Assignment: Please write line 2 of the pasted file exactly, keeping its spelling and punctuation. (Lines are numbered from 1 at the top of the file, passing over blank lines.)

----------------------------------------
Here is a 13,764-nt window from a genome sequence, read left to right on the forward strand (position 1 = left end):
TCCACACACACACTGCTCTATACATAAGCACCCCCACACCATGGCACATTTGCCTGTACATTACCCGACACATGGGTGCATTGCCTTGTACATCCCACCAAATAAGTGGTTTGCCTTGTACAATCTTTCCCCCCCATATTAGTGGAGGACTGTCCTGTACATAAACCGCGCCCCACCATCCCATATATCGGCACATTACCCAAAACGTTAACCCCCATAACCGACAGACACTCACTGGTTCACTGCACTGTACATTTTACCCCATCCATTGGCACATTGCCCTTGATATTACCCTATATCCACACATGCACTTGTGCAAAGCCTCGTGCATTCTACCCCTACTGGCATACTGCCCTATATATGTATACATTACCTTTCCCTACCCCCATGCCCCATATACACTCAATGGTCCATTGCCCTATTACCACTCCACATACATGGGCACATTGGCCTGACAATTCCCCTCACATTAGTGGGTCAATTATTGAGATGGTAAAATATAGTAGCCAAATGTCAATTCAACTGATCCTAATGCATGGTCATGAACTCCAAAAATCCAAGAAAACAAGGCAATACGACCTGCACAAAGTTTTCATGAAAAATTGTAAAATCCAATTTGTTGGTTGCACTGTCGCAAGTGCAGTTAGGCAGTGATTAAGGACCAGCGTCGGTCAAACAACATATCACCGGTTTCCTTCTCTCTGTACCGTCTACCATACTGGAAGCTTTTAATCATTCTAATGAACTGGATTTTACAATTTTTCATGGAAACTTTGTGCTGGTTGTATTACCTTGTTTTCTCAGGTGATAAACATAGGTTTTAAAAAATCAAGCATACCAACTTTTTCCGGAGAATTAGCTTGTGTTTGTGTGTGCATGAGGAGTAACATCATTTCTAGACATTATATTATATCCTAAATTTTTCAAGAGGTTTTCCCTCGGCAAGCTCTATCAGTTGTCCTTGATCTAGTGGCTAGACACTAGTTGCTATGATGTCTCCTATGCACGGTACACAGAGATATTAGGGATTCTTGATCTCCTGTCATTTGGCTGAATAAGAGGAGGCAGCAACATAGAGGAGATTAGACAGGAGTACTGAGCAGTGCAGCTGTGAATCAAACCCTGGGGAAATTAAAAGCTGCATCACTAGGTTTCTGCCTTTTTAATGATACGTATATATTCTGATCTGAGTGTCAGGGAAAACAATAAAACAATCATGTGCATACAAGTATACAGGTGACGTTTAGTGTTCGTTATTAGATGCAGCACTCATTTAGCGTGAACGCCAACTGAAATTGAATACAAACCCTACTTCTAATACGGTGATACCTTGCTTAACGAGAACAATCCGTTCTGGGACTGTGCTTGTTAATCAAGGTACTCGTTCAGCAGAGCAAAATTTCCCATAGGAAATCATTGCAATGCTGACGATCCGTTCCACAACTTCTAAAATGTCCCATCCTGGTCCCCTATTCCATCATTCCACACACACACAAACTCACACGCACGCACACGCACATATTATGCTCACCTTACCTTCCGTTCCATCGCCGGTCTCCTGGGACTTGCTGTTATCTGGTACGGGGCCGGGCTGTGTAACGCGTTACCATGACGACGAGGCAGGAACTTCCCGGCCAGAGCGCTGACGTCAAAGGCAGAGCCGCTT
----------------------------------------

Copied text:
TCCACACACACACTGCTCTATACATAAGCACCCCCACACCATGGCACATTTGCCTGTACATTACCCGACACATGGGTGCATTGCCTTGTACATCCCACCAAATAAGTGGTTTGCCTTGTACAATCTTTCCCCCCCATATTAGTGGAGGACTGTCCTGTACATAAACCGCGCCCCACCATCCCATATATCGGCACATTACCCAAAACGTTAACCCCCATAACCGACAGACACTCACTGGTTCACTGCACTGTACATTTTACCCCATCCATTGGCACATTGCCCTTGATATTACCCTATATCCACACATGCACTTGTGCAAAGCCTCGTGCATTCTACCCCTACTGGCATACTGCCCTATATATGTATACATTACCTTTCCCTACCCCCATGCCCCATATACACTCAATGGTCCATTGCCCTATTACCACTCCACATACATGGGCACATTGGCCTGACAATTCCCCTCACATTAGTGGGTCAATTATTGAGATGGTAAAATATAGTAGCCAAATGTCAATTCAACTGATCCTAATGCATGGTCATGAACTCCAAAAATCCAAGAAAACAAGGCAATACGACCTGCACAAAGTTTTCATGAAAAATTGTAAAATCCAATTTGTTGGTTGCACTGTCGCAAGTGCAGTTAGGCAGTGATTAAGGACCAGCGTCGGTCAAACAACATATCACCGGTTTCCTTCTCTCTGTACCGTCTACCATACTGGAAGCTTTTAATCATTCTAATGAACTGGATTTTACAATTTTTCATGGAAACTTTGTGCTGGTTGTATTACCTTGTTTTCTCAGGTGATAAACATAGGTTTTAAAAAATCAAGCATACCAACTTTTTCCGGAGAATTAGCTTGTGTTTGTGTGTGCATGAGGAGTAACATCATTTCTAGACATTATATTATATCCTAAATTTTTCAAGAGGTTTTCCCTCGGCAAGCTCTATCAGTTGTCCTTGATCTAGTGGCTAGACACTAGTTGCTATGATGTCTCCTATGCACGGTACACAGAGATATTAGGGATTCTTGATCTCCTGTCATTTGGCTGAATAAGAGGAGGCAGCAACATAGAGGAGATTAGACAGGAGTACTGAGCAGTGCAGCTGTGAATCAAACCCTGGGGAAATTAAAAGCTGCATCACTAGGTTTCTGCCTTTTTAATGATACGTATATATTCTGATCTGAGTGTCAGGGAAAACAATAAAACAATCATGTGCATACAAGTATACAGGTGACGTTTAGTGTTCGTTATTAGATGCAGCACTCATTTAGCGTGAACGCCAACTGAAATTGAATACAAACCCTACTTCTAATACGGTGATACCTTGCTTAACGAGAACAATCCGTTCTGGGACTGTGCTTGTTAATCAAGGTACTCGTTCAGCAGAGCAAAATTTCCCATAGGAAATCATTGCAATGCTGACGATCCGTTCCACAACTTCTAAAATGTCCCATCCTGGTCCCCTATTCCATCATTCCACACACACACAAACTCACACGCACGCACACGCACATATTATGCTCACCTTACCTTCCGTTCCATCGCCGGTCTCCTGGGACTTGCTGTTATCTGGTACGGGGCCGGGCTGTGTAACGCGTTACCATGACGACGAGGCAGGAACTTCCCGGCCAGAGCGCTGACGTCAAAGGCAGAGCCGCTT